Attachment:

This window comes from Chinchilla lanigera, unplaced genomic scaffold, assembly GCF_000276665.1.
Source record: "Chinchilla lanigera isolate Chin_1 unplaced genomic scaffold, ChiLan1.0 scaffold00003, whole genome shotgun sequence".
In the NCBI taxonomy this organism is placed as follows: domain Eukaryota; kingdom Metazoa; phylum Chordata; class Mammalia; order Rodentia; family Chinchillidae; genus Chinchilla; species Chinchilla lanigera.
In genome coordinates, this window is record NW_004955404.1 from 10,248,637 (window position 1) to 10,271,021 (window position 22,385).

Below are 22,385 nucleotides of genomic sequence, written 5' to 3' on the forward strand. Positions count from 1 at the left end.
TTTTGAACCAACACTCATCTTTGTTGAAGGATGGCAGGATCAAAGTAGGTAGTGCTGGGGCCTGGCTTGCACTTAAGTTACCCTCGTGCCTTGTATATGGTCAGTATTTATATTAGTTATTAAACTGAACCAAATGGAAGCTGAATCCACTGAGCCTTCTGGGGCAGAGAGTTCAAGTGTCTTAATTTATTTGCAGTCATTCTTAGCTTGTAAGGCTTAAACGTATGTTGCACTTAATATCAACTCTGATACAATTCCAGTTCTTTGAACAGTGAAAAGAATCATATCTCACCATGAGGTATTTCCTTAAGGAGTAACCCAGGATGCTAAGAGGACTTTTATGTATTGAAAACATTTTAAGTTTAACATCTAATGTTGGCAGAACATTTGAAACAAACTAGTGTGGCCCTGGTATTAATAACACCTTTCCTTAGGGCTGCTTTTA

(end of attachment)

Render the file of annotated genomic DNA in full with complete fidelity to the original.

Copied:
This window comes from Chinchilla lanigera, unplaced genomic scaffold, assembly GCF_000276665.1.
Source record: "Chinchilla lanigera isolate Chin_1 unplaced genomic scaffold, ChiLan1.0 scaffold00003, whole genome shotgun sequence".
In the NCBI taxonomy this organism is placed as follows: domain Eukaryota; kingdom Metazoa; phylum Chordata; class Mammalia; order Rodentia; family Chinchillidae; genus Chinchilla; species Chinchilla lanigera.
In genome coordinates, this window is record NW_004955404.1 from 10,248,637 (window position 1) to 10,271,021 (window position 22,385).

Below are 22,385 nucleotides of genomic sequence, written 5' to 3' on the forward strand. Positions count from 1 at the left end.
TTTTGAACCAACACTCATCTTTGTTGAAGGATGGCAGGATCAAAGTAGGTAGTGCTGGGGCCTGGCTTGCACTTAAGTTACCCTCGTGCCTTGTATATGGTCAGTATTTATATTAGTTATTAAACTGAACCAAATGGAAGCTGAATCCACTGAGCCTTCTGGGGCAGAGAGTTCAAGTGTCTTAATTTATTTGCAGTCATTCTTAGCTTGTAAGGCTTAAACGTATGTTGCACTTAATATCAACTCTGATACAATTCCAGTTCTTTGAACAGTGAAAAGAATCATATCTCACCATGAGGTATTTCCTTAAGGAGTAACCCAGGATGCTAAGAGGACTTTTATGTATTGAAAACATTTTAAGTTTAACATCTAATGTTGGCAGAACATTTGAAACAAACTAGTGTGGCCCTGGTATTAATAACACCTTTCCTTAGGGCTGCTTTTA